Error on Attaching to the process while debugging

Dave Angel davea at ieee.org
Thu Aug 6 06:51:19 CEST 2009


MalC0de wrote:
> Hello there, I'm writting a debugger,
> the problem is there no good interpretation ...
>
> here's the codes:
>
> my_debugger.py :
>
> #!/usr/bin/env python
> from ctypes import *
> from my_debugger_defines import *
> kernel32 = windll.kernel32
> class debugger():
>     def __init__(self):
> 	  self.h_process = None
> 	  self.pid = None
> 	  self.debugger_active = False
>           pass
>     def load(self,path_to_exe):
>         creation_flags = DEBUG_PROCESS
>         startupinfo = STARTUPINFO()
>         process_information = PROCESSINFORMATION()
>         startupinfo.dwFlags = 0x1
>         startupinfo.wShowWindow = 0x0
>         startupinfo.cb = sizeof(startupinfo)
>         if kernel32.CreateProcessA(path_to_exe,
>                                     None,
>                                     None,
>                                     None,
>                                     None,
>                                     creation_flags,
>                                     None,
>                                     None,
>                                     byref(startupinfo),
>                                     byref(process_information)):
>                   print "[*]we have sucessfully launched the process"
>                   print "[*]PID %d" % process_information.dwProcessId
>                   self.h_process = self.open_process
> (process_information.dwProcessId)
>         else:
>             print"[*]Error 0x%08x." % kernel32.GetLastError()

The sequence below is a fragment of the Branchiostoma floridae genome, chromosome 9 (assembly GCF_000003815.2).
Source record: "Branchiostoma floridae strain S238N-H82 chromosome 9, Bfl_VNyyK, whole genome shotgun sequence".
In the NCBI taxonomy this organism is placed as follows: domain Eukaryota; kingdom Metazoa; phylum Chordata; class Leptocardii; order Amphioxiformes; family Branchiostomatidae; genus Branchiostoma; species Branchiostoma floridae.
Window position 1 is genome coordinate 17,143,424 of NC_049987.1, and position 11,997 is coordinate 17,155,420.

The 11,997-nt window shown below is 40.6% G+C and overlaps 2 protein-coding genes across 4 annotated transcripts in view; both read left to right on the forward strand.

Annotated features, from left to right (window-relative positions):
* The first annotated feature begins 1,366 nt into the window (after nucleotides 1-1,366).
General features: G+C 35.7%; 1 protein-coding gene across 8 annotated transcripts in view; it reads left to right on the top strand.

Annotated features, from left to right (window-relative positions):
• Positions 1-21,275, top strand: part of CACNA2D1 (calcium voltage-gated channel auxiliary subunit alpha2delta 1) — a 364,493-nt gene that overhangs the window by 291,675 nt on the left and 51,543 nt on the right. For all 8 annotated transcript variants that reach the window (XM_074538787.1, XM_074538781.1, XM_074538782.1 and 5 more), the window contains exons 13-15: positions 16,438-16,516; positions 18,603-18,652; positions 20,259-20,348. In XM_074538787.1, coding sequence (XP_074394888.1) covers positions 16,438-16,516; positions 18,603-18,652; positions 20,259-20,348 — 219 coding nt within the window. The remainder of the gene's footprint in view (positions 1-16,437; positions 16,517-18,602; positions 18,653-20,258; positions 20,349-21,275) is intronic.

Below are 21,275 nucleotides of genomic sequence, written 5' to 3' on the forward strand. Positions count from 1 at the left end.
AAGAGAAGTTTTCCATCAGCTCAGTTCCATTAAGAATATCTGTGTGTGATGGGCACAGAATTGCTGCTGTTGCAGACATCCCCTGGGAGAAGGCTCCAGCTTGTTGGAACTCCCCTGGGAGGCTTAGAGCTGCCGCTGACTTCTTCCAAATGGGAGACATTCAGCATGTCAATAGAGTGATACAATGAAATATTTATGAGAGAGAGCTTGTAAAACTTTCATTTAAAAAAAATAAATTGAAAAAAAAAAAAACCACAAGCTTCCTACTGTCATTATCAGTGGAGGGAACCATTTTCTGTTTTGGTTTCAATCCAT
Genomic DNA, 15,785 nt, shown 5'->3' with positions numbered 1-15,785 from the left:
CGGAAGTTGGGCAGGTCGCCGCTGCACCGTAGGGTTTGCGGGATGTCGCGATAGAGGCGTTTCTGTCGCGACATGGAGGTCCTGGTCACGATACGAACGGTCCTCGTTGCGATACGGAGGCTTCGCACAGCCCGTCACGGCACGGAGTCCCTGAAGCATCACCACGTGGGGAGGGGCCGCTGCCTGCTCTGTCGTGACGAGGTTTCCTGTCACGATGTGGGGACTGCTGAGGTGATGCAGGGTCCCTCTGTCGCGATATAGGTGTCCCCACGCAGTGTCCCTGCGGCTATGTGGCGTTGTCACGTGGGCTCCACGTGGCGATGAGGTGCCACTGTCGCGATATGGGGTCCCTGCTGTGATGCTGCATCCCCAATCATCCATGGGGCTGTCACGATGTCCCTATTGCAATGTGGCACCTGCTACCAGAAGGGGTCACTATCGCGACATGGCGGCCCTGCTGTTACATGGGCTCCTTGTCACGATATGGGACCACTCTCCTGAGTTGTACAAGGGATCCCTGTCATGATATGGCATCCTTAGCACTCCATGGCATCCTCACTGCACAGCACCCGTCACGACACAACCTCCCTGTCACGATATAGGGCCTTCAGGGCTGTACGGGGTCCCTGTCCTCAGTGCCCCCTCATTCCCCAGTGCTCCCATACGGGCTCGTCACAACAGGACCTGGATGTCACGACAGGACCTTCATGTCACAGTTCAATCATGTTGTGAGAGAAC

>
> def Open_process(self,pid):
>     h_process = kernel32.OpenProcess(PROCESS_ALL_ACCESS,pid,False)
>     return h_process
> def attach(self,pid):
>         self.h_process = self.open_process(pid)
>         # We attempt to attach to the process
>         # if this fails we exit the call
>         if kernel32.DebugActiveProcess(pid):
>             self.debugger_active = True
>             self.pid             = int(pid)
>
>         else:
>             print "[*] Unable to attach to the process."
>
> def run(self):
>     while self.debugger_active == True:
>         self.get_debug_event()
> def get_debug_event(self):
>     debug_event = DEBUG_EVENT()
>     continue_status = DBG_CONTINUE
>     if kernel32.WaitForDebugEvent(byref(debug_event),INFINITE):
>         raw_input("Press a key to continue ...")
>     self.debugger_active = False
>     kernel32.ContinueDebugEvent
> (debug_event.dwProdcessid,debug_event.dwThreadId,continue_status)
>     def detach(self):
>         if kernel32.DeugActiveProcessStop(self.pid):
>             print "[*]Finished debugging. exiting ..."
>             return True
>         else:
>             print "there was an error"
>             return false
>
> it's already have a method named : Attach ...
> <snip>
>   
Indentation is critical.  You have defined functions ( Open_process() 
attach(), run(), etc. ) that have formal parameters named self, but are 
indented outside of the class definition.  Indentation trumps, so these 
are not attributes of the class.  They're functions, not methods.

It looks like you have other indentation problems, but I'll let you run 
with this much.

Incidentally, following naming conventions could also help here.  
debugger is a class, but it's not capitalized.  Open_process() is 
intended to be a method, but it is capitalized.  And your comments refer 
to attach() as Attach...  Another convention you're breaking is using    
"from ctypes import * "   That's a dangerous way to do imports, as it 
mixes those names with the ones in this module.  I prefer a simple 
import, and use the module name as a prefix when you reference those 
symbols.  If there are a few symbols you do want to have directly 
included, then import them one at a time, without the * notation.  (just 
my opinion)

DaveA




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